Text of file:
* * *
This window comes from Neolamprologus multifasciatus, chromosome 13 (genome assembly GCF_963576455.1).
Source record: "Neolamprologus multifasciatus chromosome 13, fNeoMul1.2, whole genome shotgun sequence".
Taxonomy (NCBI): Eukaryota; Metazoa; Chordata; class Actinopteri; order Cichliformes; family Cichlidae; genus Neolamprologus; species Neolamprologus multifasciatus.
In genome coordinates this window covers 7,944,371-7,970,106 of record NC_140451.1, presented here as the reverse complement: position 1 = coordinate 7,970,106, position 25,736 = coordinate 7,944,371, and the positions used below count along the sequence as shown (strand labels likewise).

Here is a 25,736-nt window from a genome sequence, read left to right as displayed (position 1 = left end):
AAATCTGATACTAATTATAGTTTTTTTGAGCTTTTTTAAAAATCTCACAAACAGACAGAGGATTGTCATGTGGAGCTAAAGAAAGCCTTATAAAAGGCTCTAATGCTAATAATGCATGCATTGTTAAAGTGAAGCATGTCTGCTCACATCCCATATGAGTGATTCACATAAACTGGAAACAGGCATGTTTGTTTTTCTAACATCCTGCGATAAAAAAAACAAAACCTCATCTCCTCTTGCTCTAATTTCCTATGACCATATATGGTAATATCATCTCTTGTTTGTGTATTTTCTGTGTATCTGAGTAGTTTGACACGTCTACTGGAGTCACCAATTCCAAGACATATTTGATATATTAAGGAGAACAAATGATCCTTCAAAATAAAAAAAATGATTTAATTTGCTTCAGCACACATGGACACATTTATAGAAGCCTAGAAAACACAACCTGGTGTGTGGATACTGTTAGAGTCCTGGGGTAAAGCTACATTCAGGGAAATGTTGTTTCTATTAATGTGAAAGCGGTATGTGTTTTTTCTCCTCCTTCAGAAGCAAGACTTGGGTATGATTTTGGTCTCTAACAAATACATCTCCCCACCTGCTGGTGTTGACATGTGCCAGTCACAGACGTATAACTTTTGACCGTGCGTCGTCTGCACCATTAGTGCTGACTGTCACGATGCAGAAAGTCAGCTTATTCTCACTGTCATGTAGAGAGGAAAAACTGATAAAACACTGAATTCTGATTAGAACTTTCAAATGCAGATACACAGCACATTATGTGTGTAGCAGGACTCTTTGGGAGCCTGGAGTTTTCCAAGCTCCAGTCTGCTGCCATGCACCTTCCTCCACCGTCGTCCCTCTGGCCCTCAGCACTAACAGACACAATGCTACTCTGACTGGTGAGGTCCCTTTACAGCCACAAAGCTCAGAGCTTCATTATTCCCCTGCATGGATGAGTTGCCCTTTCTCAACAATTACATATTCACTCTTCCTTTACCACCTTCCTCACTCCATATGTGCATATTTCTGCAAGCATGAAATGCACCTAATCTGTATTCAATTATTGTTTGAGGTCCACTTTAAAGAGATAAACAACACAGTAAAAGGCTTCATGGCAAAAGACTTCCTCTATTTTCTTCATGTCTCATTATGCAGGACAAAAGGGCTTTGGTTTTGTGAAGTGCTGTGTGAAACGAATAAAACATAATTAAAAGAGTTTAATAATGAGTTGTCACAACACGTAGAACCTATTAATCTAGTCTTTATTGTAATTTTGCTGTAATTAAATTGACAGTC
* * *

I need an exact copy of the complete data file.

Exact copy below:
This window comes from Neolamprologus multifasciatus, chromosome 13 (genome assembly GCF_963576455.1).
Source record: "Neolamprologus multifasciatus chromosome 13, fNeoMul1.2, whole genome shotgun sequence".
Taxonomy (NCBI): Eukaryota; Metazoa; Chordata; class Actinopteri; order Cichliformes; family Cichlidae; genus Neolamprologus; species Neolamprologus multifasciatus.
In genome coordinates this window covers 7,944,371-7,970,106 of record NC_140451.1, presented here as the reverse complement: position 1 = coordinate 7,970,106, position 25,736 = coordinate 7,944,371, and the positions used below count along the sequence as shown (strand labels likewise).

Here is a 25,736-nt window from a genome sequence, read left to right as displayed (position 1 = left end):
AAATCTGATACTAATTATAGTTTTTTTGAGCTTTTTTAAAAATCTCACAAACAGACAGAGGATTGTCATGTGGAGCTAAAGAAAGCCTTATAAAAGGCTCTAATGCTAATAATGCATGCATTGTTAAAGTGAAGCATGTCTGCTCACATCCCATATGAGTGATTCACATAAACTGGAAACAGGCATGTTTGTTTTTCTAACATCCTGCGATAAAAAAAACAAAACCTCATCTCCTCTTGCTCTAATTTCCTATGACCATATATGGTAATATCATCTCTTGTTTGTGTATTTTCTGTGTATCTGAGTAGTTTGACACGTCTACTGGAGTCACCAATTCCAAGACATATTTGATATATTAAGGAGAACAAATGATCCTTCAAAATAAAAAAAATGATTTAATTTGCTTCAGCACACATGGACACATTTATAGAAGCCTAGAAAACACAACCTGGTGTGTGGATACTGTTAGAGTCCTGGGGTAAAGCTACATTCAGGGAAATGTTGTTTCTATTAATGTGAAAGCGGTATGTGTTTTTTCTCCTCCTTCAGAAGCAAGACTTGGGTATGATTTTGGTCTCTAACAAATACATCTCCCCACCTGCTGGTGTTGACATGTGCCAGTCACAGACGTATAACTTTTGACCGTGCGTCGTCTGCACCATTAGTGCTGACTGTCACGATGCAGAAAGTCAGCTTATTCTCACTGTCATGTAGAGAGGAAAAACTGATAAAACACTGAATTCTGATTAGAACTTTCAAATGCAGATACACAGCACATTATGTGTGTAGCAGGACTCTTTGGGAGCCTGGAGTTTTCCAAGCTCCAGTCTGCTGCCATGCACCTTCCTCCACCGTCGTCCCTCTGGCCCTCAGCACTAACAGACACAATGCTACTCTGACTGGTGAGGTCCCTTTACAGCCACAAAGCTCAGAGCTTCATTATTCCCCTGCATGGATGAGTTGCCCTTTCTCAACAATTACATATTCACTCTTCCTTTACCACCTTCCTCACTCCATATGTGCATATTTCTGCAAGCATGAAATGCACCTAATCTGTATTCAATTATTGTTTGAGGTCCACTTTAAAGAGATAAACAACACAGTAAAAGGCTTCATGGCAAAAGACTTCCTCTATTTTCTTCATGTCTCATTATGCAGGACAAAAGGGCTTTGGTTTTGTGAAGTGCTGTGTGAAACGAATAAAACATAATTAAAAGAGTTTAATAATGAGTTGTCACAACACGTAGAACCTATTAATCTAGTCTTTATTGTAATTTTGCTGTAATTAAATTGACAGTC